5. Effort Driven & Non-Effort Driven Task
Effort driven task is to control the task duration with the unit. The duration of such a task changes based on the units assigned to it. The name suggests, the task is effort driven means putting more effort into the task will shorten the duration. It only works for auto-scheduled tasks only.
The effort driven scheduling only works after the first resource unit has been assigned to the task. It deals with the changes in the resource unit only.
The fixed work task is always effort-driven as the work always remains the same only duration and the units change. The duration decreases for an increase in the unit.
If fixed unit task is made effort-driven, the duration will decrease on increasing the resources.
For, effort-driven fixed duration task, the increase in resource will decrease the productivity of each unit.
6. Task Constraints
The task constraints control the start date, finish date and duration of a task. The task constraints can be broadly grouped into three types- flexible, semi-flexible and hard.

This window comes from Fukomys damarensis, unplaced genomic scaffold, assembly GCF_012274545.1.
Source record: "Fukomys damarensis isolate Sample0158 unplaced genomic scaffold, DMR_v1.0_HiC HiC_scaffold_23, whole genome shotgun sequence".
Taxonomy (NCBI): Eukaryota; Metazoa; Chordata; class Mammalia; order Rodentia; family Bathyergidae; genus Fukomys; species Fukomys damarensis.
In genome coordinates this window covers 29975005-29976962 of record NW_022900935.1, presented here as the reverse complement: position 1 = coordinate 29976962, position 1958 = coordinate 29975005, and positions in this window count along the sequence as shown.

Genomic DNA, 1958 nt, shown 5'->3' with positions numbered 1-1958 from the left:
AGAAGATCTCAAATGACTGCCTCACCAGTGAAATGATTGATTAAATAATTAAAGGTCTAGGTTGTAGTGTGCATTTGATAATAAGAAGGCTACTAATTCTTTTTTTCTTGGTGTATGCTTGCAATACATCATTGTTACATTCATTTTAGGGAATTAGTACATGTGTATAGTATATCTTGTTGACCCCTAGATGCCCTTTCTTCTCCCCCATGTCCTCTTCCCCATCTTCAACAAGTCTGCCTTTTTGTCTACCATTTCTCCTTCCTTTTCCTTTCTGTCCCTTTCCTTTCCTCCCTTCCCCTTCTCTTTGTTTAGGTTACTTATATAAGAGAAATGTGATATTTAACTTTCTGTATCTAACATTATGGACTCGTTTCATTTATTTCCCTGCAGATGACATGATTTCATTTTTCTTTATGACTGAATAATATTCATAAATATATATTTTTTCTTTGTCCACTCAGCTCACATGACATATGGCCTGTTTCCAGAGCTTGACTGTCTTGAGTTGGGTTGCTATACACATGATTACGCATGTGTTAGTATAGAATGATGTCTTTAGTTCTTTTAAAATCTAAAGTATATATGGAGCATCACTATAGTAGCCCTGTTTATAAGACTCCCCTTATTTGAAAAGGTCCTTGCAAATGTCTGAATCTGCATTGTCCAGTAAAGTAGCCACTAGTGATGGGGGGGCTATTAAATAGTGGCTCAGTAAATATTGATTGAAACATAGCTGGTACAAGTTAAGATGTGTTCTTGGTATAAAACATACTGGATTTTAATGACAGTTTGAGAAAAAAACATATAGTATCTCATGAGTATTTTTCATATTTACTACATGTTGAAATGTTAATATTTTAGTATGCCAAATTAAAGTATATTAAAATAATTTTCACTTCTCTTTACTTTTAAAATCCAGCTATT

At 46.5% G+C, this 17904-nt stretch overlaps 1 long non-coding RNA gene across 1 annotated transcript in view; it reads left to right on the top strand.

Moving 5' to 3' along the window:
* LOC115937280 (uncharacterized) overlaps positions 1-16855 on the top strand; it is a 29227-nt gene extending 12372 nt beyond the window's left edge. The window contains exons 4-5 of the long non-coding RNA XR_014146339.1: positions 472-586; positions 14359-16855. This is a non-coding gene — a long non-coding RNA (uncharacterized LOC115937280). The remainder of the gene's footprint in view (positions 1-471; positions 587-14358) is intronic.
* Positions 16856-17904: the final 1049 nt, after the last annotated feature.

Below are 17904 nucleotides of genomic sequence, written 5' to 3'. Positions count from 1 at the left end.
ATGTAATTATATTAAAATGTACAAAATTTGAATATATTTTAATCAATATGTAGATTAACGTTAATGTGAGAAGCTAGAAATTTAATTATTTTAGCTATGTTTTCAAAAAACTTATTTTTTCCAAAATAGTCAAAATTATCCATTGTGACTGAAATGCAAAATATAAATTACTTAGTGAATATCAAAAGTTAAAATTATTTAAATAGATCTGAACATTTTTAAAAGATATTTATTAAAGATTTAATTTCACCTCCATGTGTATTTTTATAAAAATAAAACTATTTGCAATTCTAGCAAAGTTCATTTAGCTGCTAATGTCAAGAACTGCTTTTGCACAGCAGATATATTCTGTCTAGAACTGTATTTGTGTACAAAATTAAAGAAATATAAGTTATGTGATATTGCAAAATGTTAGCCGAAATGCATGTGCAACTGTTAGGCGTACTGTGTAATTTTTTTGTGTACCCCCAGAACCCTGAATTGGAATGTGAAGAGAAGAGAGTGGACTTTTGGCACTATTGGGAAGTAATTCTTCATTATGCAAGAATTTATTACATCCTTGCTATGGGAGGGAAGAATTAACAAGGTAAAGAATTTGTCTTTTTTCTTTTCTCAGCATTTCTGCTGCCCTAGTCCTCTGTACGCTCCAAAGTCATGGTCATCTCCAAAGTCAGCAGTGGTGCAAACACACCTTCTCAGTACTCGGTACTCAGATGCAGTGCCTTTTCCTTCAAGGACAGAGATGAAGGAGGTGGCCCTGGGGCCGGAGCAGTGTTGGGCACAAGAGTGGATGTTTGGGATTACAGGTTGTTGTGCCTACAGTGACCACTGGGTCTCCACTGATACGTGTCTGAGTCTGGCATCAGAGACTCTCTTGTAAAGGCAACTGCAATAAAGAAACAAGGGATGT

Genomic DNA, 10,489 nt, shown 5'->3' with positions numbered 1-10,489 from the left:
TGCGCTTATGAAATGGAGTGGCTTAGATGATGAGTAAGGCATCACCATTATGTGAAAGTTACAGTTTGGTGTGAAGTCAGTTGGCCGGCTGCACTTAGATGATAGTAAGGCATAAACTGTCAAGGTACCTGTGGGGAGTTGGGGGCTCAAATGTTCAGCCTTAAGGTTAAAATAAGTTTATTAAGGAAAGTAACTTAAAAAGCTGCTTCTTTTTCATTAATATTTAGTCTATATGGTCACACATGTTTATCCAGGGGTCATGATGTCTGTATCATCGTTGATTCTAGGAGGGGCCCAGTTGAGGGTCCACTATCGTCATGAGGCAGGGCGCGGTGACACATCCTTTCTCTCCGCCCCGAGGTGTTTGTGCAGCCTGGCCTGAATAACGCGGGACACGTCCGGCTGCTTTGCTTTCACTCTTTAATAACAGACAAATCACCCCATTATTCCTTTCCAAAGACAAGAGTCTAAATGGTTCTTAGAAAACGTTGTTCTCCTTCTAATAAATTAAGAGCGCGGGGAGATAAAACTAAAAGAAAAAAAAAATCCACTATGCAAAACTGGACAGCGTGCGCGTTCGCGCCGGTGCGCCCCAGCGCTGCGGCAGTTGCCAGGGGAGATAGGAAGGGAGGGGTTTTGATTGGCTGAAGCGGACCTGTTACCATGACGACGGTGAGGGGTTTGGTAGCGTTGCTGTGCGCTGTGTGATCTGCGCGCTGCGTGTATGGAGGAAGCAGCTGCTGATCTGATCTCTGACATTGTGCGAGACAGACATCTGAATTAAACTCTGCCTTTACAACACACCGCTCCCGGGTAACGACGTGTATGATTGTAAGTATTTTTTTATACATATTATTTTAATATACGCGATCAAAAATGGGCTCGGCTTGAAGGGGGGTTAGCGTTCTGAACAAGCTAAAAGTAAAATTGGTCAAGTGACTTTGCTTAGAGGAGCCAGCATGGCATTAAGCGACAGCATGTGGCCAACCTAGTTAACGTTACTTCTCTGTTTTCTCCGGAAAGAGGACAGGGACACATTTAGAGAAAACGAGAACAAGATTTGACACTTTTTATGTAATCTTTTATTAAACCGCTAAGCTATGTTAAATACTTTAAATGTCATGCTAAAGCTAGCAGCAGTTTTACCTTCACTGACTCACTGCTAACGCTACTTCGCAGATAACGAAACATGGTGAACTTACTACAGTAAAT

It is recommended to avoid semi-flexible and hard constraints as they don’t respect the dependencies. It also affects the critical path and may show a false picture of it.
6.1 Flexible Constraint-
The task with flexibles constraints is not provided with start date and finish date. The MS Project itself calculates it.
6.1.1 As Soon As Possible (ASAP)-
The task is scheduled to start as soon as it can occur. This is the default setting for project scheduling from the start date. The ASAP start date is the earliest start time for a task.
6.1.2 As Late As Possible (ALAP)-
The default for project scheduling from the finish date. It schedules the finish date of a task as late as possible without affecting the successor task.
6.2 Semi-Flexible Constraint-
The task with semi-flexible constraint is set to start or finish in respect to a specific date.
6.2.1 Start No Earlier Than (SNET)-